Live Well Part VI Coping with Financial Stress

I recently sat across the table from a young lady who at only 19 years old, felt hopeless that she would be able to retire. Her parents in their late 50’s and early 60’s was doubtful that they would retire. They expected to work until the day they died. She said it was all political and she would never save enough money to enjoy life. My generation is in trouble, she said with a big sigh.
Her outlook about retirement made me quite sad. The fact that she believed she would never have enough money to retire raised questions regarding the financial future of Millennials (born between 1981 and 1996) and Generation Z-ers (born between 1997 and 2012). At her young age, she was already experiencing financial stress.

What is Financial Stress

Financial stress is the tension and anxiety that comes from financial uncertainty or difficulty combined with the fear of not having enough money to pay bills and put food on the table.
Financial stress comes from unpaid debt, unemployment/underemployment, economic difficulties and increased financial responsibilities. Additional stressors are unexpected expenses, lack of an emergency fund, limited savings, and a pessimistic outlook on financial security in retirement.
Financial stress can occur at any age, with any gender and is found across the world.

Symptoms of Financial Stress

Financial stress can impact four areas of health: physical, mental, emotional, and spiritual. It is important to understand the signs and symptoms so you can take corrective action to improve your financial wellbeing.
  • Changes in appetite: Either increased or decreased eating habits
  • Difficulty sleeping: Poor sleep that impacts which in turn impacts decisions making
  • Anxiety: Worrying about finances
  • Depression: Hopelessness or helplessness over money
  • Physical illness: Body aches and pain, headaches, nausea
  • Lack of self-care: In stressful times, self-care can fall to the bottom of the priority list.
  • Social isolation: Because of shame and embarrassment you stop seeing friends and family
  • Anger: At everything and anything

Grief and Financial Stress

Many times, the death of a loved one financially impacts those left behind. Their passing may leave the family without a primary breadwinner, or the cost of a funeral may set the family back financially. Outstanding debts, and legal issues can quickly escalate, creating an unexpected financial burden.
This adds to the already emotional journey. Coping with grief is daunting and when it is coupled with financial worries, it becomes even more challenging. Working with a specialist in grief will help you better understand the emotional aspects of your loss and the stress that it brings. A good specialist will address all areas of your life, including financial wellbeing.

How to Deal with Financial Stress

  • Gain a full understanding of your financial picture. Some people call this keeping track of your money, others call it a financial inventory to avoid the use of the word budget. They say that the word budget is too restrictive. I use the word budget because you decide, in advance, where you spend your money and how much you spend on each particular item. Budgets can be freeing because you can see where excess money is being spent so cutbacks can be made, funds reallocated, and money saved.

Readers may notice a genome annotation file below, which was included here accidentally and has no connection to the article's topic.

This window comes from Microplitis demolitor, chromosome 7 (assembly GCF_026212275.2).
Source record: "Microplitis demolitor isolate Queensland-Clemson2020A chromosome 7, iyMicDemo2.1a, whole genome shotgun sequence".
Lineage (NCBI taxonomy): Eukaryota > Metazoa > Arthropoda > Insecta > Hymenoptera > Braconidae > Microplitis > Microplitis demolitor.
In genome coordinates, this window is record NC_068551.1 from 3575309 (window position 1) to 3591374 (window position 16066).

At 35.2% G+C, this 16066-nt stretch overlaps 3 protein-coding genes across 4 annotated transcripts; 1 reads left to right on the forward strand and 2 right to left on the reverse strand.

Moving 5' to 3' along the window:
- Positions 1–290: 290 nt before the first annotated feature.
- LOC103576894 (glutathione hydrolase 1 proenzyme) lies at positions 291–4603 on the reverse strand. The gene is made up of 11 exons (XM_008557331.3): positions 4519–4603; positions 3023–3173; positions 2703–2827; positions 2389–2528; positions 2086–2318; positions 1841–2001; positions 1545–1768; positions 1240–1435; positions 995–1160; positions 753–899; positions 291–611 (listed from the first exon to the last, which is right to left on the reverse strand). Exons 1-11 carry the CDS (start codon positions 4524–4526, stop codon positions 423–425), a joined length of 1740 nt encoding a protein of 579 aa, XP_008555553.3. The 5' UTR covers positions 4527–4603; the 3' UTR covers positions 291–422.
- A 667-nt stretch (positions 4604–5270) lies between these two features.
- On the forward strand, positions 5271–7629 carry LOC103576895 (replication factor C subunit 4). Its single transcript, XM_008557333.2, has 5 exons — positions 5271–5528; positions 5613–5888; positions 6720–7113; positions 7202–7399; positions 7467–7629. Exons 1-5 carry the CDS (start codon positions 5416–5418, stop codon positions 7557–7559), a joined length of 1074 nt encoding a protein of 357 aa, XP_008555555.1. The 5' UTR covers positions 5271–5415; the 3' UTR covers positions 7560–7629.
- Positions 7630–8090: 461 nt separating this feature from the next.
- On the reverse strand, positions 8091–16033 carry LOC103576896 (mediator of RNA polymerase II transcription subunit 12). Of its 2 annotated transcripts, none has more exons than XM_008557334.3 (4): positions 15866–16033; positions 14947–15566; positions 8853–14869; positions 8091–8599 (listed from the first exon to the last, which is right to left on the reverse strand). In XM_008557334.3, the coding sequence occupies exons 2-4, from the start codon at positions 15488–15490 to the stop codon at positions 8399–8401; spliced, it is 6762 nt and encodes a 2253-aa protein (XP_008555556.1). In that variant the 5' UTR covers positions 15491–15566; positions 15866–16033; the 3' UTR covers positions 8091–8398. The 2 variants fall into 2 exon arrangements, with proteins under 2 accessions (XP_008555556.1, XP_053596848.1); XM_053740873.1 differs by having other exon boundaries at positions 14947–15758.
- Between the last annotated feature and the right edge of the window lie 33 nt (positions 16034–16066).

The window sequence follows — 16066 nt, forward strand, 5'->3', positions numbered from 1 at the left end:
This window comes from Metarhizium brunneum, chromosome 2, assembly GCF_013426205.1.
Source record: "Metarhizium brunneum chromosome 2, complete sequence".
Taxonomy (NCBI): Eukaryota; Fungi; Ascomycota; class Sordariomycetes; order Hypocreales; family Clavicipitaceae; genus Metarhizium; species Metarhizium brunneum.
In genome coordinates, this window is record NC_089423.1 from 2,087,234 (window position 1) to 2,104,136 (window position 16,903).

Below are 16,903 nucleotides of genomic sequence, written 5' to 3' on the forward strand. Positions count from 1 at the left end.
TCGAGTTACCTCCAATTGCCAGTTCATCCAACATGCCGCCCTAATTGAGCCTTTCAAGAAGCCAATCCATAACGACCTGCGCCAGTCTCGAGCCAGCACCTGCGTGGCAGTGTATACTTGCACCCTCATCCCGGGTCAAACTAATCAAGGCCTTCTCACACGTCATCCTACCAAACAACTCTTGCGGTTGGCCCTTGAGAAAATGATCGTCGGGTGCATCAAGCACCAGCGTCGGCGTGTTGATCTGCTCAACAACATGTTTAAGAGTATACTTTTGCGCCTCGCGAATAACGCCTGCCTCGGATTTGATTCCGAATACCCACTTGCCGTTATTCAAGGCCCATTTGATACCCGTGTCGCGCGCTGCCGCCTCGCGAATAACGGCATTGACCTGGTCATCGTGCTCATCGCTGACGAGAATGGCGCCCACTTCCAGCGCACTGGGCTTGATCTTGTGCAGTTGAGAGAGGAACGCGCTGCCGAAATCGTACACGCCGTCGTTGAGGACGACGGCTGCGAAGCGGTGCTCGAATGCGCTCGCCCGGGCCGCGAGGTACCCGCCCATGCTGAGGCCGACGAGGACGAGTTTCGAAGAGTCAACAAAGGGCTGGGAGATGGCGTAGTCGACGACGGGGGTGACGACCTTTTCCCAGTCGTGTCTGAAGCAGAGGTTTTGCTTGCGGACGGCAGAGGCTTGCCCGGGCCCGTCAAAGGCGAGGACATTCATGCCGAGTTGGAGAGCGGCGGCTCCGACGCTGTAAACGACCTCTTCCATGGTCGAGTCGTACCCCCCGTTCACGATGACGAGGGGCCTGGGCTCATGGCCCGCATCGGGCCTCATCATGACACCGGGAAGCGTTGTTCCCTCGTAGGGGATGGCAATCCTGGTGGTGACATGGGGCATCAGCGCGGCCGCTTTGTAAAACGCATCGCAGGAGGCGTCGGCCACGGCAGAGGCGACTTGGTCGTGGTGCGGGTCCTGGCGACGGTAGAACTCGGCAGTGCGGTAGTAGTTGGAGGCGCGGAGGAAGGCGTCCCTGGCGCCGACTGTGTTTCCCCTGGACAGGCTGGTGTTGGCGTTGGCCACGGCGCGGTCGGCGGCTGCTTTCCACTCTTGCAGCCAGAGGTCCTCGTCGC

• Set financial goals. If you truly want to get out of debt, set a goal for when you want to be debt free.
  • Cut up credit cards. Stop using them. Interest rates on credit cards range from 18% to 25% or more. For every 100 dollars remaining on your balance, 25 dollars are added to your balance. Consider opening a new credit card that has a balance transfer with zero percent interest. Transfer your balance and do not use the card for any new purchases. The goal is to pay off the balance.
  • Practice stress management with exercise, deep breathing. Participate in activities that help you rest and relax that don’t cost money. Read, walk, or invest your time into hobbies.
  • Review your progress on a regular basis. Update your budget to see if you are on track, at least weekly.
  • Educate yourself on financial wellbeing by attending free classes, books, non-profit organizations, and videos. There is a plethora of resources available.
  • Work with a professional to help guide and direct you. They are experts in their field.
  • Avoid unhealthy coping mechanisms. Stay away from substances or behaviors that temporarily relieve stress but cause long-term harm.
  • Plan for the long term. Every chance that you get, set aside money for retirement. Contribute to your company 401K plan or whatever retirement plan they offer. Start early, start young. Remember that your investments compound and grow bigger the earlier you invest.
Back to the young lady and her dismal outlook on retirement. Once we discussed that retirement is within her reach by keeping out of debt, saving, and putting money into retirement funds, she felt more optimistic about being able to retire and enjoy life in her later years.
Financial stability is one piece of living well. Reach out to me to learn more about living well.
Share This :